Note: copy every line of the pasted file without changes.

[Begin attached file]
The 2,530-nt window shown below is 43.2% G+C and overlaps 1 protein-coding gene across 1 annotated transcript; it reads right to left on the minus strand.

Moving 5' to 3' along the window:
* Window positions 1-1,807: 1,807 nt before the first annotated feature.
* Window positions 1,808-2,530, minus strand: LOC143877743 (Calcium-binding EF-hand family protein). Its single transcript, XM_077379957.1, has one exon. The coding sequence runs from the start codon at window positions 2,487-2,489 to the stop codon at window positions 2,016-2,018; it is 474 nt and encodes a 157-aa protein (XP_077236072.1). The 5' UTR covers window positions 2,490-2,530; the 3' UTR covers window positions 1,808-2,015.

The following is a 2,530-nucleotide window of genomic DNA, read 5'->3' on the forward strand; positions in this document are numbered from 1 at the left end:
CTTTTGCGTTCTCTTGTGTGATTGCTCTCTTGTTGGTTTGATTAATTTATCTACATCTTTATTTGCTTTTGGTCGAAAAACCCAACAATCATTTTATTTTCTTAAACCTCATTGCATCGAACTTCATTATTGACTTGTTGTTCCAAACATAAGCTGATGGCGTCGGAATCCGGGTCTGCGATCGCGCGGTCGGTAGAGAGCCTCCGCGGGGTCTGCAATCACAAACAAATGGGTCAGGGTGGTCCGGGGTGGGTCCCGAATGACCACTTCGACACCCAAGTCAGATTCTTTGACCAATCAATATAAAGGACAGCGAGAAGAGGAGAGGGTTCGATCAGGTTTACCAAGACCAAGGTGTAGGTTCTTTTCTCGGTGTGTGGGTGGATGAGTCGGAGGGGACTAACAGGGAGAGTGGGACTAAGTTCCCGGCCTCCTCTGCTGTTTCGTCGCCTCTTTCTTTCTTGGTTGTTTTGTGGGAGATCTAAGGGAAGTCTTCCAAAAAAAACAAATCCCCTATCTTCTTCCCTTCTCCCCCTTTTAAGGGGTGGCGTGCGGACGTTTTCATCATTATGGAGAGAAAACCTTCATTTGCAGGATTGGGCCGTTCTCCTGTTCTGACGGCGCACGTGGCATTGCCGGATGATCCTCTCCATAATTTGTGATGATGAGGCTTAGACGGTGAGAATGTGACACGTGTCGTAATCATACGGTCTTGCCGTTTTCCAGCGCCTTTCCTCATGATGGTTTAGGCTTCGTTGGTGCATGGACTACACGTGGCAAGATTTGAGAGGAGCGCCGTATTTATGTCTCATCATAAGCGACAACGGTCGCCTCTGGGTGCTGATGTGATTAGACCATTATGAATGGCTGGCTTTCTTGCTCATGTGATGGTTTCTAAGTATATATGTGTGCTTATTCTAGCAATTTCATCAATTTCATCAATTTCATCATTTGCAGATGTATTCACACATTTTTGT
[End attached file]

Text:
The 2,530-nt window shown below is 43.2% G+C and overlaps 1 protein-coding gene across 1 annotated transcript; it reads right to left on the minus strand.

Moving 5' to 3' along the window:
* Window positions 1-1,807: 1,807 nt before the first annotated feature.
* Window positions 1,808-2,530, minus strand: LOC143877743 (Calcium-binding EF-hand family protein). Its single transcript, XM_077379957.1, has one exon. The coding sequence runs from the start codon at window positions 2,487-2,489 to the stop codon at window positions 2,016-2,018; it is 474 nt and encodes a 157-aa protein (XP_077236072.1). The 5' UTR covers window positions 2,490-2,530; the 3' UTR covers window positions 1,808-2,015.

The following is a 2,530-nucleotide window of genomic DNA, read 5'->3' on the forward strand; positions in this document are numbered from 1 at the left end:
CTTTTGCGTTCTCTTGTGTGATTGCTCTCTTGTTGGTTTGATTAATTTATCTACATCTTTATTTGCTTTTGGTCGAAAAACCCAACAATCATTTTATTTTCTTAAACCTCATTGCATCGAACTTCATTATTGACTTGTTGTTCCAAACATAAGCTGATGGCGTCGGAATCCGGGTCTGCGATCGCGCGGTCGGTAGAGAGCCTCCGCGGGGTCTGCAATCACAAACAAATGGGTCAGGGTGGTCCGGGGTGGGTCCCGAATGACCACTTCGACACCCAAGTCAGATTCTTTGACCAATCAATATAAAGGACAGCGAGAAGAGGAGAGGGTTCGATCAGGTTTACCAAGACCAAGGTGTAGGTTCTTTTCTCGGTGTGTGGGTGGATGAGTCGGAGGGGACTAACAGGGAGAGTGGGACTAAGTTCCCGGCCTCCTCTGCTGTTTCGTCGCCTCTTTCTTTCTTGGTTGTTTTGTGGGAGATCTAAGGGAAGTCTTCCAAAAAAAACAAATCCCCTATCTTCTTCCCTTCTCCCCCTTTTAAGGGGTGGCGTGCGGACGTTTTCATCATTATGGAGAGAAAACCTTCATTTGCAGGATTGGGCCGTTCTCCTGTTCTGACGGCGCACGTGGCATTGCCGGATGATCCTCTCCATAATTTGTGATGATGAGGCTTAGACGGTGAGAATGTGACACGTGTCGTAATCATACGGTCTTGCCGTTTTCCAGCGCCTTTCCTCATGATGGTTTAGGCTTCGTTGGTGCATGGACTACACGTGGCAAGATTTGAGAGGAGCGCCGTATTTATGTCTCATCATAAGCGACAACGGTCGCCTCTGGGTGCTGATGTGATTAGACCATTATGAATGGCTGGCTTTCTTGCTCATGTGATGGTTTCTAAGTATATATGTGTGCTTATTCTAGCAATTTCATCAATTTCATCAATTTCATCATTTGCAGATGTATTCACACATTTTTGT